Woman with tinnitus trying to muffle the ringing in her ears with a pillow to overcome challenge.

You hear a lot of talk these days about the challenge of living with chronic diseases like diabetes or high blood pressure, but what about tinnitus? It is a chronic illness which has a strong psychological element because it affects so many aspects of a person’s life. Tinnitus presents as phantom sounds in one or both ears. Most folks describe the noise as ringing, clicking, buzzing, or hissing that no one else can hear.

Tinnitus technically is not an illness but a symptom of an underlying medical issue like hearing loss and something that over 50 million individuals from the U.S. deal with on regular basis. The phantom sound will start at the most inconvenient times, too, like when you’re watching a favorite TV show, trying to read a book or listening to a friend tell a great tale. Tinnitus can worsen even when you try to go to sleep.

Medical science hasn’t quite pinpointed the reason so many folks suffer from tinnitus or how it happens. The current theory is that the mind creates this noise to balance the silence that accompanies hearing loss. Whatever the cause, tinnitus is a life-changing problem. Consider five ways that tinnitus is such a challenge.

1. Tinnitus Impacts Emotional Processing

Recent research indicates that people who experience tinnitus also have more activity in their limbic system of their brain. This system is the portion of the brain responsible for emotions. Until now, most doctors thought that individuals with tinnitus were stressed and that’s the reason why they were always so sensitive. This new study indicates there is far more to it than just stress. There is an organic component that makes those with tinnitus touchy and emotionally sensitive.

2. Tinnitus is Not Easy to Explain

How do you explain to somebody else that you hear weird noises that don’t exist and not feel crazy when you say it. The incapability to discuss tinnitus causes a disconnect. Even if you could tell someone else, it’s not something they truly can relate to unless they experience it for themselves. Even then, they may not have exactly the same signs of tinnitus as you. Support groups are usually available, but that means speaking to a bunch of people you don’t know about something very personal, so it is not an appealing choice to most.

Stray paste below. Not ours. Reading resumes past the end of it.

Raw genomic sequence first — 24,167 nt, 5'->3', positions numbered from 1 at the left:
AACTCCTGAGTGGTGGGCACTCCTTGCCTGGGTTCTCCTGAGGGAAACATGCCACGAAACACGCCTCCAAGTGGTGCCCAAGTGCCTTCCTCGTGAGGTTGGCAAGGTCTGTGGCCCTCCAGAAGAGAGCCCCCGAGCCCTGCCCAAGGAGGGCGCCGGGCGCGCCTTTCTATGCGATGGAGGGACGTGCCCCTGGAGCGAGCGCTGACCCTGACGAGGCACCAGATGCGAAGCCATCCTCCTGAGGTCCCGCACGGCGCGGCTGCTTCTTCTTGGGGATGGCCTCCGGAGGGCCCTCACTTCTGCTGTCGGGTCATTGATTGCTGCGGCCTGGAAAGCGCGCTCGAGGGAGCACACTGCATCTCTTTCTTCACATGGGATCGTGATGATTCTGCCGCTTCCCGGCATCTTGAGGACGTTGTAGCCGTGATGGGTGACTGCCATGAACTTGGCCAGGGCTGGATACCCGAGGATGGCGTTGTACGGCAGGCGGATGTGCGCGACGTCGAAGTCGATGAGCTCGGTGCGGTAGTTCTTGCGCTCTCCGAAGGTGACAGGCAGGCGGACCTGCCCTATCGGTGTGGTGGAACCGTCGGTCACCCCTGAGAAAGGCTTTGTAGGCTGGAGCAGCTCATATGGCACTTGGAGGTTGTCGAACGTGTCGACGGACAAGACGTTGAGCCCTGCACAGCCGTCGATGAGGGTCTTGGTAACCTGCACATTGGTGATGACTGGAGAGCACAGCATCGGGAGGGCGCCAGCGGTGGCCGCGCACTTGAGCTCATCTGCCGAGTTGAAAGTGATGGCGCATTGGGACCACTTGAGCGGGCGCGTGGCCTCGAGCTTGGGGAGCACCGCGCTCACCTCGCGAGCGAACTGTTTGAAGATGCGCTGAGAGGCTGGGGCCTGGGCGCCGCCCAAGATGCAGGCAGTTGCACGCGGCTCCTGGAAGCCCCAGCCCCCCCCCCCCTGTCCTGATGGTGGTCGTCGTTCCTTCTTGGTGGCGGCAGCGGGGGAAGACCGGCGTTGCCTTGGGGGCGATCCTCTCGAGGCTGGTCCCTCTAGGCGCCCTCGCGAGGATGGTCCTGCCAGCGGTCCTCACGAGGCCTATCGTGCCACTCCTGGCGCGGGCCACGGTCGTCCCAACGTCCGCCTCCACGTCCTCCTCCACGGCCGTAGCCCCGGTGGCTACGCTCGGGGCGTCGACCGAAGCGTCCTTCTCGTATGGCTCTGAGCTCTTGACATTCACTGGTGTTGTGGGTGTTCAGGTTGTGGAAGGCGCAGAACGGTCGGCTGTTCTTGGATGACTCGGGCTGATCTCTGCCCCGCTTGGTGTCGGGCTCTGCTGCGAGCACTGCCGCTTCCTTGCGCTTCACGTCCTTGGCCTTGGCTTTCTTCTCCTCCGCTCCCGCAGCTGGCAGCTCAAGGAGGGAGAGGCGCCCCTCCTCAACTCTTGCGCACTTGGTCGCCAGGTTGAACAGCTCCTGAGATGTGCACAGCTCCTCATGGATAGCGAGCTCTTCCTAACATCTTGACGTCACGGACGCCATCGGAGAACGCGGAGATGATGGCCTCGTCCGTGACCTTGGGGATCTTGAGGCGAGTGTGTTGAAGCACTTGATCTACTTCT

3. Tinnitus is Bothersome

Imagine trying to write a paper or study with noise in the background that you can not get away from or stop. It is a distraction that many find disabling if they are at the office or just doing things around the home. The ringing shifts your focus which makes it tough to remain on track. The inability to concentrate that comes with tinnitus is a real motivation killer, too, which makes you feel lethargic and mediocre.

4. Tinnitus Inhibits Sleep

This might be one of the most crucial side effects of tinnitus. The sound tends to get worse when a sufferer is attempting to fall asleep. It’s unclear why it worsens during the night, but the most logical reason is that the silence around you makes it worse. During the day, other sounds ease the sound of tinnitus like the TV, but you turn everything all off when it is time to go to sleep.

Many people use a noise machine or a fan at night to help relieve their tinnitus. Just that little bit of ambient sound is enough to get your brain to lower the volume on the tinnitus and permit you to fall asleep.

5. There’s No Cure For Tinnitus

Just the concept that tinnitus is something you have to live with is tough to come to terms with. Though no cure will shut off that noise for good, some things can be done to assist you find relief. It starts at the doctor’s office. Tinnitus is a symptom, and it’s essential to get a correct diagnosis. For instance, if you hear clicking, perhaps the noise is not tinnitus but a sound related to a jaw problem like TMJ. For some, the cause is a chronic illness that the requires treatment like high blood pressure.

Lots of people will discover their tinnitus is the result of hearing loss and dealing with that problem relieves the buzzing. Obtaining a hearing aid means an increase in the level of noise, so the brain can stop trying to make it to fill a void. Hearing loss may also be easy to solve, such as earwax build up. When the doctor treats the underlying issue, the tinnitus vanishes.

In extreme cases, your doctor may try to reduce the tinnitus medically. Tricyclic antidepressants may help lower the ringing you hear, for instance. The doctor may provide you with lifestyle changes which should alleviate the symptoms and make life with tinnitus more tolerable, such as using a sound machine and finding ways to manage anxiety.

Tinnitus presents many hurdles, but there’s hope. Science is learning more every year about how the brain functions and strategies to make life better for those suffering from tinnitus.